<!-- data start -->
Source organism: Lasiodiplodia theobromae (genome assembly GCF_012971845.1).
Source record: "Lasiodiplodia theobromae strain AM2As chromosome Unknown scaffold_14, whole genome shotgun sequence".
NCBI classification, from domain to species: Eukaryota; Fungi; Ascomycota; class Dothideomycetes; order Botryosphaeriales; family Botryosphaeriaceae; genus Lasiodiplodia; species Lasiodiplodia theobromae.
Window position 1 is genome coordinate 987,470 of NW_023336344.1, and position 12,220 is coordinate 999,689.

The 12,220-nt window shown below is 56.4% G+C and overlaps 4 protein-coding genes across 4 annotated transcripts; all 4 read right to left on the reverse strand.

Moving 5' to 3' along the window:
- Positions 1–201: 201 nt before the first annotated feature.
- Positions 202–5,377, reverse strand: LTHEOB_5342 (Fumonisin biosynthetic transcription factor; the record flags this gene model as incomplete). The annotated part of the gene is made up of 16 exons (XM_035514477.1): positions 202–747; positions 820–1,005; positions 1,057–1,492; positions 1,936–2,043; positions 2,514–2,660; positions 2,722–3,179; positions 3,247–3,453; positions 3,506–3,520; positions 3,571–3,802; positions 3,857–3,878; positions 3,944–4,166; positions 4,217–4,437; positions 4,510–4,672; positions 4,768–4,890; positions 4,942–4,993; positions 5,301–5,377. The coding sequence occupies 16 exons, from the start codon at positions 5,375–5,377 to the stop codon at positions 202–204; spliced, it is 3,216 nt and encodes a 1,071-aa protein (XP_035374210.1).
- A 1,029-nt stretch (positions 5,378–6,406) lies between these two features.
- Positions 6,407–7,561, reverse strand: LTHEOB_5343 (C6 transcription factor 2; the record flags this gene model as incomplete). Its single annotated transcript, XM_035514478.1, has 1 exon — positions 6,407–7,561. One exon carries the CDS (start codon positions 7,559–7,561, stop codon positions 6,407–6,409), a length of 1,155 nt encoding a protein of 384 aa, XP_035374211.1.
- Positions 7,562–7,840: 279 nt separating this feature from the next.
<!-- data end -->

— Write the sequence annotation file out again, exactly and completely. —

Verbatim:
Source organism: Lasiodiplodia theobromae (genome assembly GCF_012971845.1).
Source record: "Lasiodiplodia theobromae strain AM2As chromosome Unknown scaffold_14, whole genome shotgun sequence".
NCBI classification, from domain to species: Eukaryota; Fungi; Ascomycota; class Dothideomycetes; order Botryosphaeriales; family Botryosphaeriaceae; genus Lasiodiplodia; species Lasiodiplodia theobromae.
Window position 1 is genome coordinate 987,470 of NW_023336344.1, and position 12,220 is coordinate 999,689.

The 12,220-nt window shown below is 56.4% G+C and overlaps 4 protein-coding genes across 4 annotated transcripts; all 4 read right to left on the reverse strand.

Moving 5' to 3' along the window:
- Positions 1–201: 201 nt before the first annotated feature.
- Positions 202–5,377, reverse strand: LTHEOB_5342 (Fumonisin biosynthetic transcription factor; the record flags this gene model as incomplete). The annotated part of the gene is made up of 16 exons (XM_035514477.1): positions 202–747; positions 820–1,005; positions 1,057–1,492; positions 1,936–2,043; positions 2,514–2,660; positions 2,722–3,179; positions 3,247–3,453; positions 3,506–3,520; positions 3,571–3,802; positions 3,857–3,878; positions 3,944–4,166; positions 4,217–4,437; positions 4,510–4,672; positions 4,768–4,890; positions 4,942–4,993; positions 5,301–5,377. The coding sequence occupies 16 exons, from the start codon at positions 5,375–5,377 to the stop codon at positions 202–204; spliced, it is 3,216 nt and encodes a 1,071-aa protein (XP_035374210.1).
- A 1,029-nt stretch (positions 5,378–6,406) lies between these two features.
- Positions 6,407–7,561, reverse strand: LTHEOB_5343 (C6 transcription factor 2; the record flags this gene model as incomplete). Its single annotated transcript, XM_035514478.1, has 1 exon — positions 6,407–7,561. One exon carries the CDS (start codon positions 7,559–7,561, stop codon positions 6,407–6,409), a length of 1,155 nt encoding a protein of 384 aa, XP_035374211.1.
- Positions 7,562–7,840: 279 nt separating this feature from the next.